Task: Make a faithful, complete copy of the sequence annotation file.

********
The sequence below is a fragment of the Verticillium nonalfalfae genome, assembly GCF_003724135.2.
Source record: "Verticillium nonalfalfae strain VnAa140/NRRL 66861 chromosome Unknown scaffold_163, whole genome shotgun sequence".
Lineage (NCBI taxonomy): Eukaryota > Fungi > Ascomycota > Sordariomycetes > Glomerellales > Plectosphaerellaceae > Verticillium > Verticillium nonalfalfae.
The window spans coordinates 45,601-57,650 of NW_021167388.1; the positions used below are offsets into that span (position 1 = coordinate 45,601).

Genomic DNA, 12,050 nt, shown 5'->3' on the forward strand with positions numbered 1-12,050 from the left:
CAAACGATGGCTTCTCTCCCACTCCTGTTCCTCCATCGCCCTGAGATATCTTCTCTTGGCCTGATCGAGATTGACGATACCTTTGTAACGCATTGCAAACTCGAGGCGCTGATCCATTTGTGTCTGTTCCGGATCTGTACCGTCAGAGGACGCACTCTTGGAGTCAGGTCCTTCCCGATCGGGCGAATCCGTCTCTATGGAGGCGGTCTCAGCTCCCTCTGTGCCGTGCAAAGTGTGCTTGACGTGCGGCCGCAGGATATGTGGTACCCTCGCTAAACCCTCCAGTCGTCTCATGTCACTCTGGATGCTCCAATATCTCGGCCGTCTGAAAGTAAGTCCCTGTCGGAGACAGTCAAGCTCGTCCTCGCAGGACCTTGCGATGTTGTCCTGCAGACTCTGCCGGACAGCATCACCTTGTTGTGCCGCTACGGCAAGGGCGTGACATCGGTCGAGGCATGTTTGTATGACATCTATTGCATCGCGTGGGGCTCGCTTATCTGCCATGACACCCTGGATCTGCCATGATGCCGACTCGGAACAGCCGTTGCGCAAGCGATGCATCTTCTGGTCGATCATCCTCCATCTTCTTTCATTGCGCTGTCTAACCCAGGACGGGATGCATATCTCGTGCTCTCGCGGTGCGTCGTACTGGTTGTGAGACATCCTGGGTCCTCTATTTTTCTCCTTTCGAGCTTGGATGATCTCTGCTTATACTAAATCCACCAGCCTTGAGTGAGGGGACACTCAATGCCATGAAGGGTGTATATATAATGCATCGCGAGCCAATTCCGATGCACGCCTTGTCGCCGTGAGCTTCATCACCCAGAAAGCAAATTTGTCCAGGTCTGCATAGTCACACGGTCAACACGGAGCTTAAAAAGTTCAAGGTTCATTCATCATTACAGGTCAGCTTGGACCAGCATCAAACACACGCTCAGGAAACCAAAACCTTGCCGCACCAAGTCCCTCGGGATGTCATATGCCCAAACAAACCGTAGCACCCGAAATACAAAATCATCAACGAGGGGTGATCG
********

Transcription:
The sequence below is a fragment of the Verticillium nonalfalfae genome, assembly GCF_003724135.2.
Source record: "Verticillium nonalfalfae strain VnAa140/NRRL 66861 chromosome Unknown scaffold_163, whole genome shotgun sequence".
Lineage (NCBI taxonomy): Eukaryota > Fungi > Ascomycota > Sordariomycetes > Glomerellales > Plectosphaerellaceae > Verticillium > Verticillium nonalfalfae.
The window spans coordinates 45,601-57,650 of NW_021167388.1; the positions used below are offsets into that span (position 1 = coordinate 45,601).

Genomic DNA, 12,050 nt, shown 5'->3' on the forward strand with positions numbered 1-12,050 from the left:
CAAACGATGGCTTCTCTCCCACTCCTGTTCCTCCATCGCCCTGAGATATCTTCTCTTGGCCTGATCGAGATTGACGATACCTTTGTAACGCATTGCAAACTCGAGGCGCTGATCCATTTGTGTCTGTTCCGGATCTGTACCGTCAGAGGACGCACTCTTGGAGTCAGGTCCTTCCCGATCGGGCGAATCCGTCTCTATGGAGGCGGTCTCAGCTCCCTCTGTGCCGTGCAAAGTGTGCTTGACGTGCGGCCGCAGGATATGTGGTACCCTCGCTAAACCCTCCAGTCGTCTCATGTCACTCTGGATGCTCCAATATCTCGGCCGTCTGAAAGTAAGTCCCTGTCGGAGACAGTCAAGCTCGTCCTCGCAGGACCTTGCGATGTTGTCCTGCAGACTCTGCCGGACAGCATCACCTTGTTGTGCCGCTACGGCAAGGGCGTGACATCGGTCGAGGCATGTTTGTATGACATCTATTGCATCGCGTGGGGCTCGCTTATCTGCCATGACACCCTGGATCTGCCATGATGCCGACTCGGAACAGCCGTTGCGCAAGCGATGCATCTTCTGGTCGATCATCCTCCATCTTCTTTCATTGCGCTGTCTAACCCAGGACGGGATGCATATCTCGTGCTCTCGCGGTGCGTCGTACTGGTTGTGAGACATCCTGGGTCCTCTATTTTTCTCCTTTCGAGCTTGGATGATCTCTGCTTATACTAAATCCACCAGCCTTGAGTGAGGGGACACTCAATGCCATGAAGGGTGTATATATAATGCATCGCGAGCCAATTCCGATGCACGCCTTGTCGCCGTGAGCTTCATCACCCAGAAAGCAAATTTGTCCAGGTCTGCATAGTCACACGGTCAACACGGAGCTTAAAAAGTTCAAGGTTCATTCATCATTACAGGTCAGCTTGGACCAGCATCAAACACACGCTCAGGAAACCAAAACCTTGCCGCACCAAGTCCCTCGGGATGTCATATGCCCAAACAAACCGTAGCACCCGAAATACAAAATCATCAACGAGGGGTGATCG